ROCKLAND, Maine — The Rockland City Council will not reconsider a request by a group that is interested in converting a former elementary school into an arts and science center.
Mayor Brian Harden ruled Monday night that a proposal by Councilor Elizabeth Dickerson to delay demolition of the former MacDougal School, to allow the nonprofit organization The Old School Institute for Arts and Education time to inspect the building, was too similar to an agenda item rejected last month and would not be placed on the July 9 regular monthly meeting agenda.
Harden, however, said he had no objections to the Old School touring the building with engineers to determine if the building was worth saving.
A majority of councilors, however, said that their vote last month to both reject a delay in demolition and to allow the Old School to inspect the building with an engineer should stand.
City Manager James Smith said Tuesday that with the council’s directive to move forward with demolition, he does not feel he can authorize the group to go through the building with engineers.
Dickerson said she raised the issue again at the request of Joseph Steinberger of Rockland, a director of the Old School group.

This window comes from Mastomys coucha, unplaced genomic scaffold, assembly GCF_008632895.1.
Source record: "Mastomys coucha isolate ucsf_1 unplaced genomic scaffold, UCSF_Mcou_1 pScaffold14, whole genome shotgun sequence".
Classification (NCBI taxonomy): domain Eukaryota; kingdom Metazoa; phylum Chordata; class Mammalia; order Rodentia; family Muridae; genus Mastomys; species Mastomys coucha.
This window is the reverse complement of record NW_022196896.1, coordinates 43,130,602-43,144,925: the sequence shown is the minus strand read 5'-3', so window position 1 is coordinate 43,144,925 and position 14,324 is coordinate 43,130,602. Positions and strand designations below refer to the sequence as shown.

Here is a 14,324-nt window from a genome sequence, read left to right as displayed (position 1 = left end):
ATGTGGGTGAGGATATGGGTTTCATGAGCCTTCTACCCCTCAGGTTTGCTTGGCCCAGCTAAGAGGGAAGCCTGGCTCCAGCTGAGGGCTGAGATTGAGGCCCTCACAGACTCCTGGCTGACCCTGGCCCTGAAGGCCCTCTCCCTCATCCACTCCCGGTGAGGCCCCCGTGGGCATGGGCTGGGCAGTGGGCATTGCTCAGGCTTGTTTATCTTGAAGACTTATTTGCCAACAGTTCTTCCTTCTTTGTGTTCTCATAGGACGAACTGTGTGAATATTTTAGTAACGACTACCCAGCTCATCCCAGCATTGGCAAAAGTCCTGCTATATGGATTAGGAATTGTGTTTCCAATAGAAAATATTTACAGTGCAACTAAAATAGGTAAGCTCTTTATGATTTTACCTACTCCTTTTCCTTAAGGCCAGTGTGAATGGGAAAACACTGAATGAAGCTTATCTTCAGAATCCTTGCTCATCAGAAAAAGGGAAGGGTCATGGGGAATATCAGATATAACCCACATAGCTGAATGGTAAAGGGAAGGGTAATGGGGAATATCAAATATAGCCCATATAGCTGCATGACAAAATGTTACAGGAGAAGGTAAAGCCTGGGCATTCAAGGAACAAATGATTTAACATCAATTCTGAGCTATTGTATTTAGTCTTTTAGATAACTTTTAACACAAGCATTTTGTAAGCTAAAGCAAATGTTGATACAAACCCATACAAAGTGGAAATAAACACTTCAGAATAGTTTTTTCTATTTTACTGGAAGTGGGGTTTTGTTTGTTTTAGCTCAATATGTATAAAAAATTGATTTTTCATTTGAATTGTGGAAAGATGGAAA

Dickerson said the proposed use of the building by The Old School was one possible option but it may turn out not to be the right one. She said she felt it was fair to let the group inspect the building. Harden agreed.
Councilor Larry Pritchett said an extensive public process already has occurred. He said the council voted last month and there needs to be an end to the debate.
Councilor Eric Hebert said no one should be allowed to go through the building unless it’s part of the pending demolition.
Smith said he expects he will have city staff perform the demolition during the fall, although no firm schedule has been developed.
Dickerson also requested that an opinion by City Attorney Kevin Beal two years ago about deed restrictions be released to Steinberger. Beal said he could not release the opinion unless authorized by the council.
The council took no action to authorize the release.
Steinberger sent a letter notifying the council that his group has hired attorney Paul Gibbons, whose legal opinion is that the property’s use must continue to be for the boys and girls of Rockland as stipulated in the deed and only a court could change that stipulation.
“The city council and city manager are relying on your opinion that the deed conditions do not apply and that the land can be sold for private development,” Steinberger stated in an email sent to the city attorney. “If you are wrong, the cost of the demolition of the MacDougal school, some hundreds of thousands of dollars, will be borne by Rockland taxpayers and our tax rate will increase. Under these circumstances I think it is appropriate that you share your reasoning with the public.”
Pritchett said that because of the building’s poor condition, the city attorney’s opinion on deed restrictions was not relevant to the issue of whether the structure should be demolished.
Rockland has owned the former MacDougal School since the fall of 2010. The school was closed that June. The building was built in 1954 and has 24,000 square feet along with 4 acres of land.